Every school regardless of theme should seek to accomplish the five principles I outlined earlier. That means engage and empower the gifts and talents of students; and at the same time provide them with the credentials, tools and skills to have a multiple path of future options. We know that many students “discover” a career they love after leaving high school; and so why not give them “flexible life-negotiation skills and credentials”, that would allow them to make the necessary adjustments they may need to make in a future career choice?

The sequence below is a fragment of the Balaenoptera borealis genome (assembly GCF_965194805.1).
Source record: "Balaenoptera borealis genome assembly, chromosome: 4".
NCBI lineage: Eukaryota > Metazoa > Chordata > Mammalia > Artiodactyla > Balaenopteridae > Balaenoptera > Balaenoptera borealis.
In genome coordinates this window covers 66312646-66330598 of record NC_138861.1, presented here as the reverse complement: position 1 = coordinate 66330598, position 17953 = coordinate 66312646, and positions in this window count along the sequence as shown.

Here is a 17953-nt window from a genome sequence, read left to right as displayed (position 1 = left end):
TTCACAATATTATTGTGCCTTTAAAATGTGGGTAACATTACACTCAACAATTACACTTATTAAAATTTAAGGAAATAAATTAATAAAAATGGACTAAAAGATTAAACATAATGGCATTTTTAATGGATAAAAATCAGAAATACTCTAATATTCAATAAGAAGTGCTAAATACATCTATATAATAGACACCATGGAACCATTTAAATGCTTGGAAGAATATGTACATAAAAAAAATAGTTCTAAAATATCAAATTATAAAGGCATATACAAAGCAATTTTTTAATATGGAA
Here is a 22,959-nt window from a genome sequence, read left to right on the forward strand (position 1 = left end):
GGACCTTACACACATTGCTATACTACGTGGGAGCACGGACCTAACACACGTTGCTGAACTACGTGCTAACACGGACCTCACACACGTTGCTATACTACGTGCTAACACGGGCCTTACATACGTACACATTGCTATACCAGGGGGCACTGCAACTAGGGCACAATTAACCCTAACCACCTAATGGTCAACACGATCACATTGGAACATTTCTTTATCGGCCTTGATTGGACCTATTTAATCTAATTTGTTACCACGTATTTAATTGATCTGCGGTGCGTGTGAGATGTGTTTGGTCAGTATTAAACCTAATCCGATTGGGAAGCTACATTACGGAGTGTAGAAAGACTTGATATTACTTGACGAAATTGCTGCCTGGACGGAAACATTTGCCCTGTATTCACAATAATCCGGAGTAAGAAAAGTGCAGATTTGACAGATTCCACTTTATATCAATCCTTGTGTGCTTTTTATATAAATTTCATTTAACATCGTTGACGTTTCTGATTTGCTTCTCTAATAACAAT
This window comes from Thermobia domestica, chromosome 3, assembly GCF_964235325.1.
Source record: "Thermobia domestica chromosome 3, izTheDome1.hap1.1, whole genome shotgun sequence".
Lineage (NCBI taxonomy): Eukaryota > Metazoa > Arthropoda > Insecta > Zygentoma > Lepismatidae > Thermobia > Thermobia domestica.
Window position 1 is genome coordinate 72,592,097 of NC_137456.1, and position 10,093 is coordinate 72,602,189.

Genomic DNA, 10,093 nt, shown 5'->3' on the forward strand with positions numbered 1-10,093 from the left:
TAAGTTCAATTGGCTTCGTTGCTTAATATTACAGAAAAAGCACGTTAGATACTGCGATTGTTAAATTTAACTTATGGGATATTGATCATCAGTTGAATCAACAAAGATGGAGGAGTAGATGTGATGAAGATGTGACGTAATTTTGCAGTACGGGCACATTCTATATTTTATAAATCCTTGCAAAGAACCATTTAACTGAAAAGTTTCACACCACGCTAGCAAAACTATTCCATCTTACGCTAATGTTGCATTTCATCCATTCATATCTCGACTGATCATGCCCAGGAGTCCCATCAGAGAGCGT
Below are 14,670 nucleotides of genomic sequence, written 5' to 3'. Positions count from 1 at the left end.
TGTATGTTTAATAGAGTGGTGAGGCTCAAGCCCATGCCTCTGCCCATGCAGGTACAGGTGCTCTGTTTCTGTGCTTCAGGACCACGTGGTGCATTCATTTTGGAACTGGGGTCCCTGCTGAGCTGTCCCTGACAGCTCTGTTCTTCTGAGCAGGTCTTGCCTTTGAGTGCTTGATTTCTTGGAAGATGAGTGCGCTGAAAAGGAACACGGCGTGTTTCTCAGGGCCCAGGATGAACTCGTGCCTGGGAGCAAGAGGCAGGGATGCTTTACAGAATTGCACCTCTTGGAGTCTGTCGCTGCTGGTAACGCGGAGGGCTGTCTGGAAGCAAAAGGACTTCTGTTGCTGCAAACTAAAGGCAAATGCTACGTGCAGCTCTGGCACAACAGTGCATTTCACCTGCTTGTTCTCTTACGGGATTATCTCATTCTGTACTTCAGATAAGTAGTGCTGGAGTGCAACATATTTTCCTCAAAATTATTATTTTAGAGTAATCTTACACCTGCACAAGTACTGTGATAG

Besides, based on many of the Incoherent interviews, and bad decisions often made by a lot of performing arts and sports “stars”; I think that having a strong knowledge base of: foreign language & cultural literacy, history, Black-Latino-Women’s studies, literature, economics, mathematics, philosophy, sociology, psychology and science, would actually be helpful, and a career enhancer.